As American filmmaking has hit the doldrums, the best
Chinese-language movies, such as "Hero" and "2046," have come to rival
in quality anything recently made in America. Now, the most
critically-celebrated American director, Martin Scorsese ("Taxi Driver"
and "The Aviator"), has directly taken up the Chinese challenge. "The
Departed" transplants to Boston the subtle, laconic 2002 Hong Kong
cops-and-gangsters thriller "Infernal Affairs" about a crook who
infiltrates the police while an undercover detective worms his way into
I'm proud to report the Americans have won the face-off. As fine as
"Infernal Affairs" is, the loquacious "Departed" is an order of
magnitude more entertaining. Our boys triumph the same way we did in
World War II -- by throwing everything, including the kitchen sink, into
the fray. "The Departed," which ends up a sort of brutal action
tragicomedy, might be overstuffed, but it's certainly overwhelming.
Few productions cans boast three leading men (Leonardo DiCaprio, Matt
Damon, and Mark Walhberg) all at the peak of their games. And then
there's Jack Nicholson and his 12 Oscar nominations hilariously chewing
the scenery as the diabolical Irish gangster chieftain. Nicholson made
no effort to learn the local South Boston accent, but the ten seconds
when he imitates a rat justifies his salary.
Although Scorsese is a favorite of intellectuals, his films, when they
work, leave the critic without much to analyze other than why they work
so well. A quarter century ago, staggering out of Scorsese's most
awe-inspiring effort, "Raging Bull," a friend turned to me and,
overwhelmed but genuinely puzzled, asked, "But … what was that about?"
You could say "Raging Bull" was "about" masculinity, but Scorsese didn't
present a theory of it for you to argue over. He simply showed you the
distilled essence of masculinity.
The effectiveness of "The Departed" starts with Boston-born novelist
William Monahan's screenplay, with its despair over the
bloody-mindedness and its pride in the courage of the city's Irish.
While the Chinese film's plot seems like a clever but abstract conceit,
here it's a window into a notoriously concussion-centric culture.
Indeed, Monahan is clearly influenced by the 1975-1990 scandal in which
FBI agent John Connolly recruited as an informant a childhood friend
from a housing project in Southie (the most notorious white underclass
neighborhood in America), mobster Whitey Bulger, only to end up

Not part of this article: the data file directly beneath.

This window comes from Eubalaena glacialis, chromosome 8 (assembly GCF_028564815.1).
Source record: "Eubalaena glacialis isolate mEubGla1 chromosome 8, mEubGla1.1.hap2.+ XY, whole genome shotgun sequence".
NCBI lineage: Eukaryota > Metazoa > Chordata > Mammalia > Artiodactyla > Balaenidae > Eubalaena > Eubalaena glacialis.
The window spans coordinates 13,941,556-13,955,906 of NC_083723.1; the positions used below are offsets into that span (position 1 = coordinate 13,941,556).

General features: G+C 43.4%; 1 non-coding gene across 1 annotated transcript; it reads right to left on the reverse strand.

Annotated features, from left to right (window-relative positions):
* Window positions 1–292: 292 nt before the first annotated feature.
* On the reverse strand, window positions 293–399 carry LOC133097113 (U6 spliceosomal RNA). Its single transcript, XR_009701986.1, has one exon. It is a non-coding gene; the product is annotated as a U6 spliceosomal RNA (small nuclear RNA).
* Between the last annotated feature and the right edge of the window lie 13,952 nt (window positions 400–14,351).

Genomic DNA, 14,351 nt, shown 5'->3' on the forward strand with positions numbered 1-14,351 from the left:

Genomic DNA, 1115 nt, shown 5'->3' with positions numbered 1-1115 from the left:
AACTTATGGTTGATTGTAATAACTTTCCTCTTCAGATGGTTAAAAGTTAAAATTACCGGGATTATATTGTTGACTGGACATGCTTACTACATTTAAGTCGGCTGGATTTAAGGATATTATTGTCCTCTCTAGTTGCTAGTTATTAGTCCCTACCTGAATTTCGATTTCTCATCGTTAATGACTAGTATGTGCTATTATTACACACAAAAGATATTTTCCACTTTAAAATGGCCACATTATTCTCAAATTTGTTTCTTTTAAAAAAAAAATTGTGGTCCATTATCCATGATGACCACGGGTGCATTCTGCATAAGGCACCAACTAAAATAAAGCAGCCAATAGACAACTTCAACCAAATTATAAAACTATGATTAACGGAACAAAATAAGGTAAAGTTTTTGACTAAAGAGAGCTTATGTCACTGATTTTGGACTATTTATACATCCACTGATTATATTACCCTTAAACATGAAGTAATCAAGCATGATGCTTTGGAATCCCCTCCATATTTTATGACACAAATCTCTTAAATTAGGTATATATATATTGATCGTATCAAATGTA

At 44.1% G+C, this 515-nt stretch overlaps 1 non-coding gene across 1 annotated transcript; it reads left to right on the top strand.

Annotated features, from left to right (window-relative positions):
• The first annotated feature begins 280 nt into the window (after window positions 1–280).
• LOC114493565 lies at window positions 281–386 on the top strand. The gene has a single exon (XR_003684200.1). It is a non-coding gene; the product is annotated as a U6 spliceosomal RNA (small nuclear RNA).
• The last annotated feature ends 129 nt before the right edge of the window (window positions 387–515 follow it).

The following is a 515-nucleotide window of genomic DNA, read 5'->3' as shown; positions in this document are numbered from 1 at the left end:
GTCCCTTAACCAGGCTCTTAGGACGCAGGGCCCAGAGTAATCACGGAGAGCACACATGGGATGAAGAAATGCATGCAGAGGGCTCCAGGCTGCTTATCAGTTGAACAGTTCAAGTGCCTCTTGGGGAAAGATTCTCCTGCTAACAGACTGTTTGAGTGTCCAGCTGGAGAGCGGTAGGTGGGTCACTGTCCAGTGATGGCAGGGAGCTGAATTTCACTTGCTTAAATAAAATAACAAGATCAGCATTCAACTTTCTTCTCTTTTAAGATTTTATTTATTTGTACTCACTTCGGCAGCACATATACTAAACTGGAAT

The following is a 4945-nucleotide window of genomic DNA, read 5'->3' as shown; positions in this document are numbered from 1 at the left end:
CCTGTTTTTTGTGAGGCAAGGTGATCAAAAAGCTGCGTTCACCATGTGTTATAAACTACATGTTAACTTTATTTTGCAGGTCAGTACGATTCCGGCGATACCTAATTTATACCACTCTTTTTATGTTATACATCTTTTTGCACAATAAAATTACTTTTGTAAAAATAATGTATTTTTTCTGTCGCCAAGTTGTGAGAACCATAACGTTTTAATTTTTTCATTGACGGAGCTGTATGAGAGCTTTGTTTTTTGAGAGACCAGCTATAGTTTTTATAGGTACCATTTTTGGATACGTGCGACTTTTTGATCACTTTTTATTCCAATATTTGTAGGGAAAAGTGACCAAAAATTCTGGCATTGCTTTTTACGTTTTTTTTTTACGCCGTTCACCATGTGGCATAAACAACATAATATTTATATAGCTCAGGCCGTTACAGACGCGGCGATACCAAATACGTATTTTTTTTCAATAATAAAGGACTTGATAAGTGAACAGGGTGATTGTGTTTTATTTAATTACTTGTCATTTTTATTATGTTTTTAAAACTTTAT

assisting the hit man's lethal rise to the top of Boston's Irish mafia.
Thelma Schoonmaker, Scorsese's longtime personal editrix, somehow keeps
the complicated double storyline comprehensible.
Bostonian Matt Damon ("Good Will Hunting") is wonderfully hateful as the
smart, sociopathic kid from Southie whom Nicholson picks to be his mole
within the State Police.
Leonardo DiCaprio plays the hero, a police academy graduate who is
psychologically bludgeoned by his superiors' good cop (Martin Sheen) -
bad cop (Mark Wahlberg) act into agreeing to penetrate Nicholson's gang.
DiCaprio failed in his first role as an Irish brawler, in Scorsese's
"Gangs of New York," but here stands out, even paired with Nicholson.
DiCaprio has the baby face of a male child star, which he was as a
teenager. Adorable little girl actresses, like Elizabeth Taylor and Drew
Barrymore, often grow up to be adorable young women, but boy
entertainers frequently fail dismally as adults.
Boys are less mature than girls, so producers have a hard time finding
talented-enough normal lads who can, literally, act their age on screen.
Therefore, they search out older boys who can play younger than their
real ages. Unfortunately for them, delayed puberty is not what audiences
look for in adult leading men.
So, how has DiCaprio survived? By being, intermittently, a great movie
The secret weapon of "The Departed" is that it can afford to relegate a
sizable star, Wahlberg, to a small role, but then bring him back off the
bench at the key moment.
While most actors these days are the offspring of artistic types who
took the Sixties a little too seriously (Damon, like many current stars,
spent some of his childhood in a hippie commune), Wahlberg was a
juvenile delinquent from working class Dorchester, near Southie.
Hollywood typically misuses him as a generic leading man (in remakes, he
has filled roles created by Cary Grant, John Wayne, Charlton Heston, and
Michael Caine, none of whom Wahlberg resembles in the least). Finally,
he gets to play a thuggish cop he might have grown up to be, with
Rated a very hard R.
to The American Conservative
(because I don't post my magazine reviews online until long after
the films have come and gone)